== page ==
Health Commons: A not so common way to support health outside our hospitals and clinics

Locations immersed in neighborhoods offer health and wellbeing services to the community

Health Commons at Cedar-Riverside
Inside a room at the Cedar-Riverside Plaza apartments in Minneapolis, neighborhood residents gather for a forum. Today’s topic is navigating healthcare. Members of our Community Advancement, Interpreter Services, Patient Relations, and Behavioral Health teams are sharing what services we have at our hospitals and clinics and getting feedback on the residents’ experience.

The forum is just one of the services provided through Health Commons at Cedar-Riverside, a community partnership with M Health Fairview, Augsburg University Department of Nursing, East Africa Health Project, and People’s Center Health Services. It’s funded in part by the Fairview Foundation.

“The Cedar-Riverside neighborhood is home to a large East African population,” said Nawal Hirsi, one of the engagement managers on our Community Advancement team. “Many people are first-generation immigrants and are not familiar with our healthcare system and available resources.”

Each Health Commons partner plays a unique role in the collaboration, allowing a wide range of services to be offered. Community members can attend yoga or an exercise class, get a massage, visit with a doctor or nurse for a consultation, attend an education session, or meet with a bilingual liaison to learn about other community resources such as food shelves.

“Being located right in the heart of the neighborhood helps us gain community trust and makes services easy to access,” Nawal said. “We have people that have been coming to activities for more than three years.”

An oasis in North Minneapolis

Only a few miles away at Redeemer Lutheran Church, Health Commons at the Living Room is serving the Harrison neighborhood in North Minneapolis. The partnership between M Health Fairview, Redeemer Center for Lifeand the Cora McCorvey Health & Wellness Center is key to its success.

“The center offers massage, aromatherapy, health consultations and education, nutrition and physical activity classes, resource referrals, and a place to connect with other community members,” said Pa Chia Vue, another of our engagement managers. “We work hard to create a safe, welcoming environment and build relationships with community members. People need to trust us before they are willing to come to us for resources or help.”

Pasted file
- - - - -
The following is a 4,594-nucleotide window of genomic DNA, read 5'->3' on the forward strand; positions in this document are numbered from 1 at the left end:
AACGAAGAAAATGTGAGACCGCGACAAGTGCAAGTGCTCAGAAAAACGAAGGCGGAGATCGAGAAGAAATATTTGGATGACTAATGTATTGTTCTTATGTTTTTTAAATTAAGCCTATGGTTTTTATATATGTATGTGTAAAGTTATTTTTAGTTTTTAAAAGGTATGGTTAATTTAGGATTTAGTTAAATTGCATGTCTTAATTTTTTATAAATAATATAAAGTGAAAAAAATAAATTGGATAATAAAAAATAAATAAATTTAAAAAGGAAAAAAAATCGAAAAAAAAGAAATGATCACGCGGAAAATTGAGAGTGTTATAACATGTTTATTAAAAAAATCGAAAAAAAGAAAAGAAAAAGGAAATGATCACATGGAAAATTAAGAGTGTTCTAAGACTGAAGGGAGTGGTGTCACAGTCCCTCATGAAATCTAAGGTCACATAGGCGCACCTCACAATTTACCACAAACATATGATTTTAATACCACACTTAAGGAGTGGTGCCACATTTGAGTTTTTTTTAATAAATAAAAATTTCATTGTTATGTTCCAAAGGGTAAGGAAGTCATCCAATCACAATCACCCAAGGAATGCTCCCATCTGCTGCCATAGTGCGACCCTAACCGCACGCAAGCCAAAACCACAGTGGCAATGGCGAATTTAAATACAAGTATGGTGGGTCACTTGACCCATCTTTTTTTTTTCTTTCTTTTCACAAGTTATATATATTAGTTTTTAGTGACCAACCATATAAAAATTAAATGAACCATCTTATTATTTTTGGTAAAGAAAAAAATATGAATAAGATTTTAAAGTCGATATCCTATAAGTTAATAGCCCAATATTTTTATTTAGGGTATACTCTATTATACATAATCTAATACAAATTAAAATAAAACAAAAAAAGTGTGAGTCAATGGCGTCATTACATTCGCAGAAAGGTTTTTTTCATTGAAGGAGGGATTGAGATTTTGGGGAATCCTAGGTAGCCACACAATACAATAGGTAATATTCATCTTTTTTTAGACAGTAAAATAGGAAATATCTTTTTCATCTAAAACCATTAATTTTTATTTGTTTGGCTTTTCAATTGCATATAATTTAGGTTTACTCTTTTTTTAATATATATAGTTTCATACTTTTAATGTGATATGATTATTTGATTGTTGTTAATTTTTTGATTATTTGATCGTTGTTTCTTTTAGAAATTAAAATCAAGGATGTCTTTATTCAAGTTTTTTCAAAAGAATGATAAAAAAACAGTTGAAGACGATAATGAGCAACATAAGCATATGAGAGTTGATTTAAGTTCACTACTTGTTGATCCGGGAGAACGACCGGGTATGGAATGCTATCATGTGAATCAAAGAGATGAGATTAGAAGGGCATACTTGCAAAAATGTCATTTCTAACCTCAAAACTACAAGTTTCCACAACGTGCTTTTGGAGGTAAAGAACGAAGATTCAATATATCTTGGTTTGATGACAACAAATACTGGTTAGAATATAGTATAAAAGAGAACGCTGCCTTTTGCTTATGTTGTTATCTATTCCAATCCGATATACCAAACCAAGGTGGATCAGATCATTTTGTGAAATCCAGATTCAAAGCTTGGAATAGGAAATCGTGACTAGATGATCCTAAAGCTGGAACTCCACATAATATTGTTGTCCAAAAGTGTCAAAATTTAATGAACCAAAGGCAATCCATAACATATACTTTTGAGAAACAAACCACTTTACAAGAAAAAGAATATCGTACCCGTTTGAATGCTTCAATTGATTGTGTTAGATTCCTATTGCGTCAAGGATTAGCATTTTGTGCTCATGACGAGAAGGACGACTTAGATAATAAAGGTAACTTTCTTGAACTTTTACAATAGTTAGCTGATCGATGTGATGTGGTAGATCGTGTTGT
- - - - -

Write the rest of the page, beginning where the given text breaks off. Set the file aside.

The services at both Health Commons locations are free and open to all community members. 

Making positive lifestyle changes

Results from a recent survey show that the Health Commons model, adopted from Augsburg University, is working. Over 90% of survey participants say they’re making one or more lifestyle changes because of Health Commons. Participants reported eating healthier, exercising more, and coping better with stress.

“We are making an impact in these Minneapolis communities,” said Pa Chia. “It’s exciting to see people connect and make positive changes to their health.”

Health Commons is just one of the ways we’re living up to our role as an anchor institution, extending our care beyond our walls.

“The Community Advancement team is working with the communities surrounding all of our hospitals and clinics to improve the health of our neighbors," said John Swanholm, Vice President of Community Advancement and President of the Fairview Foundation, “because we know that health and wellbeing start where we work, live, learn, play, and worship.”

Related Articles

September 16, 2019 Veggie Rx program is just what the doctor ordered Through the Veggie Rx program, patients get access to fresh vegetables — for free — and recipes to help incorporate them into their meals.